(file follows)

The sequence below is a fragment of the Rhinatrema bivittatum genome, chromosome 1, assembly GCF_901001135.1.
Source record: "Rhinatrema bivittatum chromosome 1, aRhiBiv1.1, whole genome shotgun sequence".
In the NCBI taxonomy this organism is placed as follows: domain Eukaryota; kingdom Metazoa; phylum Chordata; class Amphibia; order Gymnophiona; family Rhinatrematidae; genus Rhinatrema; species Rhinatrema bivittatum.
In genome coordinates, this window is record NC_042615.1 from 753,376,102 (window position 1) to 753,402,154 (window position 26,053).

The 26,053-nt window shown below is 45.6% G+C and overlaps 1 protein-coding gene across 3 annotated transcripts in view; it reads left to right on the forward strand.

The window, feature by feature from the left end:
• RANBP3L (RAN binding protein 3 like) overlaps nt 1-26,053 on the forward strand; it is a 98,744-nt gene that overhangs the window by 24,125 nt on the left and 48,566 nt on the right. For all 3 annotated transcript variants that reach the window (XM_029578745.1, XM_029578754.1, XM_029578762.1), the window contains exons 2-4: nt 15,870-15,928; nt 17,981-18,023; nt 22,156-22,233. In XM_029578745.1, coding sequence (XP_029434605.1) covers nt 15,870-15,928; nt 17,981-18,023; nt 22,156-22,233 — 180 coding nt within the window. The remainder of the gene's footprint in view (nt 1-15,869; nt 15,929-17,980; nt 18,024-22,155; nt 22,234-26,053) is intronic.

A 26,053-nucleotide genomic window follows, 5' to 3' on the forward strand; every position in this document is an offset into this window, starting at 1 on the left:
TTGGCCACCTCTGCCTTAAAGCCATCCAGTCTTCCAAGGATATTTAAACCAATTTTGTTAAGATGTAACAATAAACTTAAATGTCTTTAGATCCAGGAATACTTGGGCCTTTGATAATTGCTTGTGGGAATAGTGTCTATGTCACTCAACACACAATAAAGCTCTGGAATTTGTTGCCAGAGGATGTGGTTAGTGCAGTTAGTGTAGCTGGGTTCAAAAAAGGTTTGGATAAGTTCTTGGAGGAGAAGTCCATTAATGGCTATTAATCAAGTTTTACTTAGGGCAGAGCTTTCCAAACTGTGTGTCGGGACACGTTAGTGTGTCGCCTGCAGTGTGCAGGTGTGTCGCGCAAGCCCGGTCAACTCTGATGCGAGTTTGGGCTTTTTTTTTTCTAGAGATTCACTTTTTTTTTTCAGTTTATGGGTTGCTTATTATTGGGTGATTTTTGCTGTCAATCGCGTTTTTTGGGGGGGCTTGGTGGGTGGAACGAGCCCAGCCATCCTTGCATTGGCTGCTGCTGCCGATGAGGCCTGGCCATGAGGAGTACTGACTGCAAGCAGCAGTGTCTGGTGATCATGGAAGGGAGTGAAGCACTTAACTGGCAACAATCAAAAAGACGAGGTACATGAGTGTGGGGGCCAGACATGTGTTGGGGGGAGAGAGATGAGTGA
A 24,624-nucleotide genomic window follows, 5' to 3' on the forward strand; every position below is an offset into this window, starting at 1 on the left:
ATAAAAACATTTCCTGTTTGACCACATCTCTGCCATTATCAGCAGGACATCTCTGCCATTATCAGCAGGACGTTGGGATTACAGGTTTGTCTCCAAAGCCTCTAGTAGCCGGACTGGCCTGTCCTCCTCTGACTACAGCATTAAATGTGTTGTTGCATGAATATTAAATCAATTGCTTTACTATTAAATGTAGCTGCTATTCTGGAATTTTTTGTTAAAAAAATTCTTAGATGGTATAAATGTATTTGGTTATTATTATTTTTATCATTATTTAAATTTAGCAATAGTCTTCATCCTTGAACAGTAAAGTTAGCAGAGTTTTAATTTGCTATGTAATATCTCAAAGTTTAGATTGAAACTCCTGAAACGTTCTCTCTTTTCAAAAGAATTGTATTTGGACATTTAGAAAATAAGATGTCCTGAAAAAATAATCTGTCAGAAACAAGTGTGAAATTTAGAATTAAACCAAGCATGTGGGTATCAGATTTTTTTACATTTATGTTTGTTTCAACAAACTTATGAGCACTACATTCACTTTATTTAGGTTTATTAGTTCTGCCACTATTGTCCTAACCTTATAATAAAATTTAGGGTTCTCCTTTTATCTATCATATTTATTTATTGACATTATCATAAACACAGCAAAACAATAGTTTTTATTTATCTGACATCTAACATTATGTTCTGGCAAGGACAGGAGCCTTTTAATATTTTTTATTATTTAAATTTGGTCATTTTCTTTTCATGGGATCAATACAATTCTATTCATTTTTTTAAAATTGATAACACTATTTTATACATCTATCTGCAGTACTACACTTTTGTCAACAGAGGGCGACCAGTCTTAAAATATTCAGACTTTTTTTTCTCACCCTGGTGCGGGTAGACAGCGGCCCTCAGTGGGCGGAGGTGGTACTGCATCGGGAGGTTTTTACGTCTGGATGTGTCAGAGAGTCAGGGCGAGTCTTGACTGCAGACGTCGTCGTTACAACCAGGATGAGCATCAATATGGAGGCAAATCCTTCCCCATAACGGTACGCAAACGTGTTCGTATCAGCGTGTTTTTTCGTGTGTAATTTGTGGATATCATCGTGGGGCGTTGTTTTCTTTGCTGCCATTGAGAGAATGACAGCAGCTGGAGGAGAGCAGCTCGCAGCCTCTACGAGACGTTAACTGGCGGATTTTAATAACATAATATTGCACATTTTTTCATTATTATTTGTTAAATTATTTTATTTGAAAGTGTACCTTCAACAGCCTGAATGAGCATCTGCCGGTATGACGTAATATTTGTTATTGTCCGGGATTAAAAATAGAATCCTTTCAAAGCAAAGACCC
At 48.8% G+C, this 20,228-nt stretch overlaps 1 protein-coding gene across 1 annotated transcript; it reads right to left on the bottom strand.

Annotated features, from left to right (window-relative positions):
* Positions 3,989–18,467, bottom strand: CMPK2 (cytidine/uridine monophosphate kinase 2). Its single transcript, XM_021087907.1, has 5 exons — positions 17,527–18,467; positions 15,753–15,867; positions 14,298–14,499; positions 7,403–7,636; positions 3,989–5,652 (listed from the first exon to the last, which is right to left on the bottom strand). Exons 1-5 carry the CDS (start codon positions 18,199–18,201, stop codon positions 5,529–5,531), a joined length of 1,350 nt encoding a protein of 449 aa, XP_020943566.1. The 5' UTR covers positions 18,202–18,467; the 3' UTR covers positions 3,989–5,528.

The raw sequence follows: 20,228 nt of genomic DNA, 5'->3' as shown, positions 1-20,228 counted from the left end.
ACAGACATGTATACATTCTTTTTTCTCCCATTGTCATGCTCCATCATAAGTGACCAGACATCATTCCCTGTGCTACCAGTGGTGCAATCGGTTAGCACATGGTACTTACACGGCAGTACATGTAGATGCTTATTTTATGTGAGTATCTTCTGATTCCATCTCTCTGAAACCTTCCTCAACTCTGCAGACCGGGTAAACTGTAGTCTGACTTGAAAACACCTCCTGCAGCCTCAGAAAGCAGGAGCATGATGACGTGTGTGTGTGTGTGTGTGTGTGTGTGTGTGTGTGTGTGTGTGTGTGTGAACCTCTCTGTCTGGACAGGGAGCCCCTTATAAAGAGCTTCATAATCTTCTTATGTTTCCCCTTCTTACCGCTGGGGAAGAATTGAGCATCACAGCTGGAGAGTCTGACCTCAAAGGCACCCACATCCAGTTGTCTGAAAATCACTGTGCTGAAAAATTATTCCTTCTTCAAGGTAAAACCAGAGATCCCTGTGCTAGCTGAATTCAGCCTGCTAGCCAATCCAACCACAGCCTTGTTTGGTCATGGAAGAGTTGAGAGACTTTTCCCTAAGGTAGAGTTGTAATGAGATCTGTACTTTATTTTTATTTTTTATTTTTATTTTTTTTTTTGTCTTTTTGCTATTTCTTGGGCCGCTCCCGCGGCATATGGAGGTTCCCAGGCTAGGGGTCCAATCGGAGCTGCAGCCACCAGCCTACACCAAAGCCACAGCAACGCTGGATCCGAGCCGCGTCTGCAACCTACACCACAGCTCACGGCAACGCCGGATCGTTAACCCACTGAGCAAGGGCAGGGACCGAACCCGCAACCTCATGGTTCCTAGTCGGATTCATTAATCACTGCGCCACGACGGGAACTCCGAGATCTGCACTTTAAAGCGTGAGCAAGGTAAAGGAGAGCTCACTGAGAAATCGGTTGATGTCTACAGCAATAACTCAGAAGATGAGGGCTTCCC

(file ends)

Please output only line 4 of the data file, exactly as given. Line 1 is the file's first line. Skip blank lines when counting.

In genome coordinates, this window is record NC_042615.1 from 753,376,102 (window position 1) to 753,402,154 (window position 26,053).